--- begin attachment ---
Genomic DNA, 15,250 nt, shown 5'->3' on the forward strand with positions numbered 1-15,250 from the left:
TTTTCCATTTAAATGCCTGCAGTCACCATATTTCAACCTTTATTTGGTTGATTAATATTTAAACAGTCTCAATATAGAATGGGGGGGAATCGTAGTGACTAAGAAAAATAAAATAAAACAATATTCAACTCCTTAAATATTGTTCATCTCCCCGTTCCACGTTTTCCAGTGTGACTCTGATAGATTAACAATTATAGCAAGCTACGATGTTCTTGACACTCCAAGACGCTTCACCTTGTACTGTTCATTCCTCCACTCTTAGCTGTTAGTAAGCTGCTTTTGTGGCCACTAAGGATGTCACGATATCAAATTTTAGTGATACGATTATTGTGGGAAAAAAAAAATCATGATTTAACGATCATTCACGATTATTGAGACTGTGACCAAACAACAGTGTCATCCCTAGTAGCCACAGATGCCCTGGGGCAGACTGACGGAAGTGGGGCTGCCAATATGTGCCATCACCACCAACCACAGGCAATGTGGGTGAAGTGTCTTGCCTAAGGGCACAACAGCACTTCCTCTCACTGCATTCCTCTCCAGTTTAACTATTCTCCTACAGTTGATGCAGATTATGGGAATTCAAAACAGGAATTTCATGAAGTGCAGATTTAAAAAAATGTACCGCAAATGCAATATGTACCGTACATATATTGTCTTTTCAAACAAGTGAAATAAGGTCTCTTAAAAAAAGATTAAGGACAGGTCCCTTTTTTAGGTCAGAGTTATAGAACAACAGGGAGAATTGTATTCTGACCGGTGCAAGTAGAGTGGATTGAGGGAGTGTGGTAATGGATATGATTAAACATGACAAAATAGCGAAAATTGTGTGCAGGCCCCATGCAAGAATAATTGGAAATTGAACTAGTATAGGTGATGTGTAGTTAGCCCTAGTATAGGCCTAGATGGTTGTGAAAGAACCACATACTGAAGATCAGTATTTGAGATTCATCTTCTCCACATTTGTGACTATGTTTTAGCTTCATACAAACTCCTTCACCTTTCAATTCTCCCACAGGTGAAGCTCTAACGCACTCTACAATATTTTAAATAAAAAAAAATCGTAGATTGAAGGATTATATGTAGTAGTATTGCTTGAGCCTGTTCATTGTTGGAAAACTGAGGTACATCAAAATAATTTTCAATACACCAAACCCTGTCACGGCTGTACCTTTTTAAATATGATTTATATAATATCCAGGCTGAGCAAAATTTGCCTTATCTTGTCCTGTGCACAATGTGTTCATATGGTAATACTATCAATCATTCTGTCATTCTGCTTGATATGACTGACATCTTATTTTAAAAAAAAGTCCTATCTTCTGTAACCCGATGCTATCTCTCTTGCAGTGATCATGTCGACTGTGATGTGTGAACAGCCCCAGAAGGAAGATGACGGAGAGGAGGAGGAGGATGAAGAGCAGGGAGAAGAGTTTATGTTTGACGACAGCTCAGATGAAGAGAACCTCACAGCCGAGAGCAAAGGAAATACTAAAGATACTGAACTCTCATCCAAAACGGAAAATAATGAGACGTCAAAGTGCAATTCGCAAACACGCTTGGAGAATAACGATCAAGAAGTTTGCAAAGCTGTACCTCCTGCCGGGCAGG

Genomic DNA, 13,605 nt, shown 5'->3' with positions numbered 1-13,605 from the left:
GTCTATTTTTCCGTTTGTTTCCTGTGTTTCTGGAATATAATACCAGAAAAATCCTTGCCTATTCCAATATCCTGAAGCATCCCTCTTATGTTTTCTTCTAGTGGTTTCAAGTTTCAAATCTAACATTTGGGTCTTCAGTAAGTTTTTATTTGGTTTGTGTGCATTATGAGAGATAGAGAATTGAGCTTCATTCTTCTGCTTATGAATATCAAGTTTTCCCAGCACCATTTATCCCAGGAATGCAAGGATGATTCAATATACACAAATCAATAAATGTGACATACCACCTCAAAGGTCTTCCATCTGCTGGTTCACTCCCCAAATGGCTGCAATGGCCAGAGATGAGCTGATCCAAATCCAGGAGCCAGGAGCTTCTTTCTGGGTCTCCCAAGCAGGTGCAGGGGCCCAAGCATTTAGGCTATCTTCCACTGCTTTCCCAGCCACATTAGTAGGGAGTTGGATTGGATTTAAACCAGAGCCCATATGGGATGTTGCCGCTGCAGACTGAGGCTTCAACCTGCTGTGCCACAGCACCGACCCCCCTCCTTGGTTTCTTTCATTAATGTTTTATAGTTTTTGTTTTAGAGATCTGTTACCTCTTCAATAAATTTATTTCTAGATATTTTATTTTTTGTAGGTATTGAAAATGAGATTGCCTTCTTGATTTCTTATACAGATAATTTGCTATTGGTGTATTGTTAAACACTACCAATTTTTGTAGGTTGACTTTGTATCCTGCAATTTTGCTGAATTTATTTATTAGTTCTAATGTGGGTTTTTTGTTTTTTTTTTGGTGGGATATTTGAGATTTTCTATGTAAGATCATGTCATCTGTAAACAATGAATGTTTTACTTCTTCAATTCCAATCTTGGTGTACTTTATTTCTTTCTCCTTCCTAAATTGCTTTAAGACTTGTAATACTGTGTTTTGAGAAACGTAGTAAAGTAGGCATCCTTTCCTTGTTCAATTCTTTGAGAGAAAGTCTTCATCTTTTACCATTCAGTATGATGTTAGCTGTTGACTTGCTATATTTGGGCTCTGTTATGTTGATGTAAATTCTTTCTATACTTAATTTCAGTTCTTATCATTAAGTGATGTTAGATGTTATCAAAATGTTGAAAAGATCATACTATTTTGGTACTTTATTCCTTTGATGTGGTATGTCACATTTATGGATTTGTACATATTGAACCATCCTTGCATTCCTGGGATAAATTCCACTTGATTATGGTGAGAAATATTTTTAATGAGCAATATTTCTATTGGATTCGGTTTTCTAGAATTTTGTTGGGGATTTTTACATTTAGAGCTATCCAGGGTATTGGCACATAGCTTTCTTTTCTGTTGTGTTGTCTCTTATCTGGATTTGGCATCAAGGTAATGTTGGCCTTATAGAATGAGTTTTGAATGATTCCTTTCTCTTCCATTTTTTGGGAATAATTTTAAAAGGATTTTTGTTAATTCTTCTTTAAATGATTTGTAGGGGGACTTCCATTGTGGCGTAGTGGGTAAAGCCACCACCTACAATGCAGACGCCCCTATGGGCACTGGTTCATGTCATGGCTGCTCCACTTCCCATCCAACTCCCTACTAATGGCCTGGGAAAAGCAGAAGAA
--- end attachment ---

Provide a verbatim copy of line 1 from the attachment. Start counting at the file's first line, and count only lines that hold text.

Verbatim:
Genomic DNA, 15,250 nt, shown 5'->3' on the forward strand with positions numbered 1-15,250 from the left: